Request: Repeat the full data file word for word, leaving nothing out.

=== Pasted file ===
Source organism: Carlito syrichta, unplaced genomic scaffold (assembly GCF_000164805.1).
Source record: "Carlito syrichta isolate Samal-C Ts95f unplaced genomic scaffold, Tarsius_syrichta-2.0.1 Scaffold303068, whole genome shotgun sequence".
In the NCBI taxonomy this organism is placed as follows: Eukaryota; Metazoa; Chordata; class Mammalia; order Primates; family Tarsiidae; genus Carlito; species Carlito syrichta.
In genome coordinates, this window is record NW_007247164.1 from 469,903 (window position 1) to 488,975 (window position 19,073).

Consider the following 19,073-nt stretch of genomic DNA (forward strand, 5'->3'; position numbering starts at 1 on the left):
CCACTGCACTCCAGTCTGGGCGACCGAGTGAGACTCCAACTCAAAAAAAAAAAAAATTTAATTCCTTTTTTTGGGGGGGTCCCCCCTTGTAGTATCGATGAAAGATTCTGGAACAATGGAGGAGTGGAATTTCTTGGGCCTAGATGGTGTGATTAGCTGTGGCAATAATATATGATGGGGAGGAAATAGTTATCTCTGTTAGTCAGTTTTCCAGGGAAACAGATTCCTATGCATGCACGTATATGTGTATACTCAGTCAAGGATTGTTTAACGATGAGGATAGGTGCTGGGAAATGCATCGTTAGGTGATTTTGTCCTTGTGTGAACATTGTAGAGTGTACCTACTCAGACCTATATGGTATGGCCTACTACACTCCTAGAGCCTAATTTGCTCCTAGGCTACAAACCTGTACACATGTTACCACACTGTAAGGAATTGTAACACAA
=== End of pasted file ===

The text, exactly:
Source organism: Carlito syrichta, unplaced genomic scaffold (assembly GCF_000164805.1).
Source record: "Carlito syrichta isolate Samal-C Ts95f unplaced genomic scaffold, Tarsius_syrichta-2.0.1 Scaffold303068, whole genome shotgun sequence".
In the NCBI taxonomy this organism is placed as follows: Eukaryota; Metazoa; Chordata; class Mammalia; order Primates; family Tarsiidae; genus Carlito; species Carlito syrichta.
In genome coordinates, this window is record NW_007247164.1 from 469,903 (window position 1) to 488,975 (window position 19,073).

Consider the following 19,073-nt stretch of genomic DNA (forward strand, 5'->3'; position numbering starts at 1 on the left):
CCACTGCACTCCAGTCTGGGCGACCGAGTGAGACTCCAACTCAAAAAAAAAAAAAATTTAATTCCTTTTTTTGGGGGGGTCCCCCCTTGTAGTATCGATGAAAGATTCTGGAACAATGGAGGAGTGGAATTTCTTGGGCCTAGATGGTGTGATTAGCTGTGGCAATAATATATGATGGGGAGGAAATAGTTATCTCTGTTAGTCAGTTTTCCAGGGAAACAGATTCCTATGCATGCACGTATATGTGTATACTCAGTCAAGGATTGTTTAACGATGAGGATAGGTGCTGGGAAATGCATCGTTAGGTGATTTTGTCCTTGTGTGAACATTGTAGAGTGTACCTACTCAGACCTATATGGTATGGCCTACTACACTCCTAGAGCCTAATTTGCTCCTAGGCTACAAACCTGTACACATGTTACCACACTGTAAGGAATTGTAACACAA